To the victor, the spoils of war, the saying goes. The United States and its allies achieved total victory over the Axis powers. While the world celebrated the end of the conflict, the Ad Council and the Federal Government looked wearily ahead to the struggles to come. Both the Ad Council and the State Department agreed that a new war was on the horizon, albeit one fought within the hearts and minds of people. To win the Cold War, the US government needed to counteract Soviet propaganda at home and abroad.
One of these attempts was a series of pamphlets titled The Miracle of America. Here, Uncle Sam lectures the reader on the basics of the economy. The Ad Council (through the guise of Uncle Sam) states that America possessed a bounty of natural resources and an innovative spirit capable of taking full advantage of its situation. Uncle Sam admitted that American Capitalism is far from perfect. In the same breath, he states that our rise as a global power and the prosperity of our Nation would not be possible without it. The text juxtaposes two different concepts of what Uncle Sam represents. Firstly, we have Uncle Sam, the wise paternalistic leader of the Nation. While still friendly, there is a power imbalance inherent in the relationship between Uncle Sam and his “nieces and nephews.” He is the adult in the room. He is the authority on all subjects. All Americans must mind their Uncle Sam or suffer the consequences.
On the other, we have the proletariat Uncle Sam, the laborer hard at work around his “homestead.” This Uncle Sam does not awe you into submission with pomp and circumstance. He is an honest man, a simple one at that. This Uncle Sam is a paragon of American duty and sacrifice in ways that top hat and tails Uncle Sam could never approach. If formal Uncle Sam would host a cocktail party and discuss foreign relations, informal Uncle Sam would share a six-pack and discuss crop yields and issues at home. In short, one is the Federal Government looking outward. The other is when America puts itself under the microscope.
While people were already concerned about the spread of communism, this fear did not make its presence known in Ad Council materials until the beginning of the Korean War. Far from the first flare-up in US-Soviet relations, this was the first instance of armed conflict since World War II. As an avatar for the federal government, a stern but prepared Uncle Sam gears up for a fight he did not ask for but is more than happy to oblige. In this series of images, Uncle Sam returns to his formal attire. The humble Uncle Sam has been retired for one who means business. This Uncle Sam furrows his brows. He is disappointed to see peace be broken so soon after the cataclysm of the Second World War but is more than prepared to defend his vision for the world. The Uncle Sam we saw in earlier editions of The Miracle of America (and to a lesser extent the victory garden material) wanted to peacefully rebuild a better world and focus on getting his house in order. This Uncle Sam will flex his muscles and restore peace, even if he has to break a few bones in the process.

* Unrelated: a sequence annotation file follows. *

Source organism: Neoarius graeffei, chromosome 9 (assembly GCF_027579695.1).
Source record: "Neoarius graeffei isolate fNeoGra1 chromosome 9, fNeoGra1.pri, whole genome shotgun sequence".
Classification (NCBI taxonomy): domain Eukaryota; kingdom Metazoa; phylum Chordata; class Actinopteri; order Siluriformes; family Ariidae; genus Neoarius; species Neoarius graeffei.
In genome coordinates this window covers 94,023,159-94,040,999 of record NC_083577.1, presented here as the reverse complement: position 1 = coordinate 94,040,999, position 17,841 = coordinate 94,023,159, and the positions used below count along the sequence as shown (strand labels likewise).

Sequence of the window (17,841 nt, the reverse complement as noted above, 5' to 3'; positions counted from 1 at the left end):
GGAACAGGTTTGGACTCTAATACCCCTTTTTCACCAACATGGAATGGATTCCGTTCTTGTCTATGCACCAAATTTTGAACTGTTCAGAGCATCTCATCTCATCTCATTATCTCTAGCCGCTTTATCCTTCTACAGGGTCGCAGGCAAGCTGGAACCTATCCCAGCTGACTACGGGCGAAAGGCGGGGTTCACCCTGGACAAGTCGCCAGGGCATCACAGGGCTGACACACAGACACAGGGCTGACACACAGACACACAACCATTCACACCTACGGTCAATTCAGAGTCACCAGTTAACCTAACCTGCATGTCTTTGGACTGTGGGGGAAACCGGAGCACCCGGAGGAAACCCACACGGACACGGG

While this concludes one chapter in the history of the Ad Council, there are countless stories waiting to be told about the Council’s 80 years of public service advertising. Advertising provides a glimpse into the mindsets and culture of those who create it. If you are interested in discovering other hidden stories. I invite you to contact us at the University Archives by email or stop by for a visit.